I am so, so sorry if I offended anyone. Please forgive me. My work is in Church history and it's impact on culture. I am using a phrase attributed to St. Augustine although it has never been proven the it is his.
The phrase is widely used in Catholic texts and Protestant texts. From the Catholic perspective it has to do with an actual sinless church that IS our mother. From the Protestant perspective it is point of view that has to do with a Church that has committed "spiritual" adultery but it will be redeemed completely.
I know the phrase by itself is offensive, yet for century it has been discussed by Christian and Protestant authorities.
Again, please forgive me if it offended any one. My intention was not to bring harm, it was to try to find out how that phrase was said in Latin in the 1400´s.
Precisely, there is no reputable source that says the phrase is St. Augustine's, as it not on any of his proven writings. It is like another famous phrase ". . . preach the gospel and if everything else fails, use words." It is attributed to St. Augustine but he did not say that. Tony Campolo an Evangelical scholar has written on the phrase, he personally told me that he believed it was St. Augustine's.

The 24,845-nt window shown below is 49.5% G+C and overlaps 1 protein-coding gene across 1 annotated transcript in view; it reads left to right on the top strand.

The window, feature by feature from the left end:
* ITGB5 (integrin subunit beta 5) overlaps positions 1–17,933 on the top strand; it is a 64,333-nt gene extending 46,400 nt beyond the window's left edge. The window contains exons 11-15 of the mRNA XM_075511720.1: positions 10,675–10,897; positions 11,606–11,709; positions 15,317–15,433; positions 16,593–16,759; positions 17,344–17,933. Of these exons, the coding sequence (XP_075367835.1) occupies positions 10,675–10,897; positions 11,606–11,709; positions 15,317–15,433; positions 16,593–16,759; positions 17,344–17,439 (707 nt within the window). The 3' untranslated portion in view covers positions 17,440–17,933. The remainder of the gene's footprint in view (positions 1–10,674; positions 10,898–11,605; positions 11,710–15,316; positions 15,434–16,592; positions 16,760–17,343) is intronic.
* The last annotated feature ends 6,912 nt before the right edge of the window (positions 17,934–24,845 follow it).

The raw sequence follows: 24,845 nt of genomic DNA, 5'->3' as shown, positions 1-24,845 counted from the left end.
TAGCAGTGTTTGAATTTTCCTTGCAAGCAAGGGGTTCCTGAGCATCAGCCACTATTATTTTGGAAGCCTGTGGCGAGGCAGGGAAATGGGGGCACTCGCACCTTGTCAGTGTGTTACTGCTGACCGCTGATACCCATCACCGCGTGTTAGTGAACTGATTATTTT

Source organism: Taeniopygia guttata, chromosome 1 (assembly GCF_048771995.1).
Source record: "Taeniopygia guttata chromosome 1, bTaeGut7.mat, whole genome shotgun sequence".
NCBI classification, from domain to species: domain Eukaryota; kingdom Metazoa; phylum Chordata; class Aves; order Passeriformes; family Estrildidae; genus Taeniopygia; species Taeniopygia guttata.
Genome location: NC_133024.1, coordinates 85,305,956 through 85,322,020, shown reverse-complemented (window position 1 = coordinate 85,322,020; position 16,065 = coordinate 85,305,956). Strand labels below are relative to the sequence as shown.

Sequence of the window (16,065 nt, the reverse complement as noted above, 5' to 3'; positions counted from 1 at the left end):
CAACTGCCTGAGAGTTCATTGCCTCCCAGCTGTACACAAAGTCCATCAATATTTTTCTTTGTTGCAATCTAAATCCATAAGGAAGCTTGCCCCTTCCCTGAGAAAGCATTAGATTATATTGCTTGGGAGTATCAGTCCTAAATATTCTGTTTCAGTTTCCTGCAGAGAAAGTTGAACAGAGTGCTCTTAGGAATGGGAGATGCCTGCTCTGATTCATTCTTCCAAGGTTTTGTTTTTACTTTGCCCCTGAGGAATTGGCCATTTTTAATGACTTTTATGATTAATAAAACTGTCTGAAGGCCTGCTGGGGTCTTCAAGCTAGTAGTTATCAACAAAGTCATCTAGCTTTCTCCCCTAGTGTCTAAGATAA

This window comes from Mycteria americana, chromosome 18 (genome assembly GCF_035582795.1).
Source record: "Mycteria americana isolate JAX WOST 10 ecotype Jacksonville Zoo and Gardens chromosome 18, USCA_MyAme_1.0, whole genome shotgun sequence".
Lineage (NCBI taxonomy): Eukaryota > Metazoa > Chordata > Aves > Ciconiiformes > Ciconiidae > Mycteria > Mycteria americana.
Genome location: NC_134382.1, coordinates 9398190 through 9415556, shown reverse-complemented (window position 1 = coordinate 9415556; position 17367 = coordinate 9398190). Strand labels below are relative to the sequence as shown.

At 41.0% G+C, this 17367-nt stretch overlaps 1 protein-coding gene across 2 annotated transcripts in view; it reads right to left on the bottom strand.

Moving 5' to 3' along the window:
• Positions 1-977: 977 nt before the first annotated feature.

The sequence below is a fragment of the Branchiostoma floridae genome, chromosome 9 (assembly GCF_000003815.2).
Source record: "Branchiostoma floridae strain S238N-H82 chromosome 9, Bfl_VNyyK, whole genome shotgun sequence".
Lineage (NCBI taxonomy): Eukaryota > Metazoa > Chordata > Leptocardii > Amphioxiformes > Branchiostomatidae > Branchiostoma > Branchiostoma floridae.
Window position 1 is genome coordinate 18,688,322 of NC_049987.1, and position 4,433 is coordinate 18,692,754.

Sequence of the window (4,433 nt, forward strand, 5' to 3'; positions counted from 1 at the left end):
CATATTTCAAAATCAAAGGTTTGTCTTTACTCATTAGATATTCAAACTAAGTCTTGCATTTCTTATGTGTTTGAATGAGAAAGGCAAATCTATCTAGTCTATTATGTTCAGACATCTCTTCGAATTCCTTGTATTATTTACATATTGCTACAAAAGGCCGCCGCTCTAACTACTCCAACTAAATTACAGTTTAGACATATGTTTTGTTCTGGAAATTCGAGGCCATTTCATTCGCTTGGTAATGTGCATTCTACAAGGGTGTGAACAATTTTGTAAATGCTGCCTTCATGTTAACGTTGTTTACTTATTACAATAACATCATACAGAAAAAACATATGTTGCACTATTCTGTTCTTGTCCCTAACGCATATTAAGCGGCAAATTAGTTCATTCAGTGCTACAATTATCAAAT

Some Church historians, I read somewhere, have attribute it to Martin Luther but I find that really hard to believe because the concept is older than him. Dante had played with the idea in 1308 in the Divine Comedy. (Ecclesia: Pura or Puttana?)
Yet the spiritual concept of the phrase is very strong. It stems from Bible stories like Rahab the prostitute how is redeemed and who later is found in Jesus' genealogy. The prophet Hosea who is commanded by God to mary Gomer a prostitute. Also it is referenced to the whore Babylon which is mentioned in Revelation. Many scholars say this whore, Babylon, is the Church, yet they are not insulting the Church, they are stating a fact followed by the concept of redemption.